Maine Organic Farmers and Gardeners Association
News

News

Human waste is a terrible thing to waste

August 24, 2018 – by Emma Bryce, Anthropocene – If major global cities repurposed human waste as crop fertilizer, it could slash fertilizer imports in some countries by more than half. This discovery, outlined in a recent paper from Nature Sustainability, highlights the potential of human waste to reduce the vast environmental impact of fertilizer–and simultaneously help cities to manage their burgeoning waste.

Just How Sustainable Is Local Agriculture in the Midcoast?

August 23, 2018 – By Marina Schauffler, The Free Press – Every year since 2013, Maine has secured the number-two spot on the national “Locavore Index,” a measure of commitment to the availability and consumption of healthy local food. The culture surrounding fresh food is becoming one of the state’s greatest lures — for visitors and for new farmers. In a state survey, nearly 60 percent of visitors ranked the state’s cuisine as the reason for their stay (there’s even a blog now devoted to Rockland’s food scene, eatrockland.com). Between 2007 and 2012, the number of young farmers in Maine rose nearly 30 percent, with Waldo County alone adding more than 200 farms.

Bayer Has a $289 Million Roundup Headache

August 23, 2018 – By Naomi Kresge et al., Bloomberg Businessweek – The German pharmaceutical giant is still reeling from the record verdict against Monsanto’s weed killer.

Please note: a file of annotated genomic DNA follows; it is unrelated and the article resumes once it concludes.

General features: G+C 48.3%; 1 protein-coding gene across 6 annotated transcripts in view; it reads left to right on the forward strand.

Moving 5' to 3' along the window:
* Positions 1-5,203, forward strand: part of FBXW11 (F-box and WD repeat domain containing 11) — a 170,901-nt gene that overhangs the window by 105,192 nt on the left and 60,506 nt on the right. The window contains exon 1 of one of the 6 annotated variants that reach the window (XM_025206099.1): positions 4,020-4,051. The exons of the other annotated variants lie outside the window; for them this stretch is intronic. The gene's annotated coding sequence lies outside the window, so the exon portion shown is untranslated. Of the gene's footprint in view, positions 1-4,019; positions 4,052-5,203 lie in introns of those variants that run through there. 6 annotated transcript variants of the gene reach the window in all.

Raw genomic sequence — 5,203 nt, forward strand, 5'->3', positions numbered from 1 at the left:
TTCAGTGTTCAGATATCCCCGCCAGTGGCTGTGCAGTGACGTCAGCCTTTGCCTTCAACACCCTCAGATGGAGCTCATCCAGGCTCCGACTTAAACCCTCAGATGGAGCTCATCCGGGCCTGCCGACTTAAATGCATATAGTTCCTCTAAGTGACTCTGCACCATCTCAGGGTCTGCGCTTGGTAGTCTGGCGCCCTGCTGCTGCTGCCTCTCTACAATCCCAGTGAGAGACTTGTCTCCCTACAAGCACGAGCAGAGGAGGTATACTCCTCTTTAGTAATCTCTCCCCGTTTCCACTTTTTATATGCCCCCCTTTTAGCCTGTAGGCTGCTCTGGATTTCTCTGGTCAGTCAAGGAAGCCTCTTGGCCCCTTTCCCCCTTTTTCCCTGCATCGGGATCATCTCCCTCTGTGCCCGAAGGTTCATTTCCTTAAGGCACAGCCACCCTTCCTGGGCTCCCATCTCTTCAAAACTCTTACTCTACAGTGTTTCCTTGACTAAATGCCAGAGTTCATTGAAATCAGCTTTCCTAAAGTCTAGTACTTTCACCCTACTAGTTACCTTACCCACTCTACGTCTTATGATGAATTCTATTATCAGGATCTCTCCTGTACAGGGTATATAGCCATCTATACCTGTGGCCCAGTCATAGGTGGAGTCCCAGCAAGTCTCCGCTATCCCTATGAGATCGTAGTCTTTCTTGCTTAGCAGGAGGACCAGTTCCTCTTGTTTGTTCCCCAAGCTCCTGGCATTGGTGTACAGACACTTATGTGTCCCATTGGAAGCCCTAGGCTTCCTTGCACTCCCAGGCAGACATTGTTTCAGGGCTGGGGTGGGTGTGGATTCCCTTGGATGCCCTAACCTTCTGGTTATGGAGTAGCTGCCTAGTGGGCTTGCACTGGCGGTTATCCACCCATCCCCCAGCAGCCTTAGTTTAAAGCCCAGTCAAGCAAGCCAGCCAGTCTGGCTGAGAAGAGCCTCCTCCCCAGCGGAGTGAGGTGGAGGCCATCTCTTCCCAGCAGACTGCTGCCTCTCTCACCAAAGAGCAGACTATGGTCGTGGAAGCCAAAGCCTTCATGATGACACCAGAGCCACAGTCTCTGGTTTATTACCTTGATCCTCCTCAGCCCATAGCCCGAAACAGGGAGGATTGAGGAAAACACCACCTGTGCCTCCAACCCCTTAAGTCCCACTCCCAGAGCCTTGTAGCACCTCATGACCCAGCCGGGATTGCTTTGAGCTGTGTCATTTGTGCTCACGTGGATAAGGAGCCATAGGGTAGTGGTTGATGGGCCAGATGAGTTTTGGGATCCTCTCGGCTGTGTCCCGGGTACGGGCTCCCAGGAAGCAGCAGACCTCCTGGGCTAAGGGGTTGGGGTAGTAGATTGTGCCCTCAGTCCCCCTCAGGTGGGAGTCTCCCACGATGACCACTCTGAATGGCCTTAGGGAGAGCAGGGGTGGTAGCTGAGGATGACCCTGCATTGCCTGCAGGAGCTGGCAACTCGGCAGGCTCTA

Sunny in Seattle: Recapping NSAC’s 2018 Summer Member Meeting

August 23, 2018 – National Sustainable Agriculture Coalition – Members of the National Sustainable Agriculture Coalition (NSAC) arrived in Seattle, WA earlier this month from all corners of the country. They flew as many as ten hours, drove hundreds of miles, and some even braved a 22-hour train ride. They all converged in Seattle for the 2018 NSAC Summer Meeting, an opportunity to dig in together on the complex policy and grassroots work that they each do – both individually and as part of the larger coalition.

An homage to seaweed and a plea for wise management of this valuable resource

August 23, 2018 – By Heller McAlpin, The Washington Post – There are books that change the way you see things. Nicholson Baker’s “The Mezzanine” brought a quirky new perspective to shoelaces. John McPhee’s “Annals of the Former World” forever altered my view of highways cut through cliffs of schist. Similarly, after reading Susan Hand Shetterly’s “Seaweed Chronicles,” chances are that you’ll look at sushi rolls and the brackish tangles of seaweed washed up on beaches in a new light.

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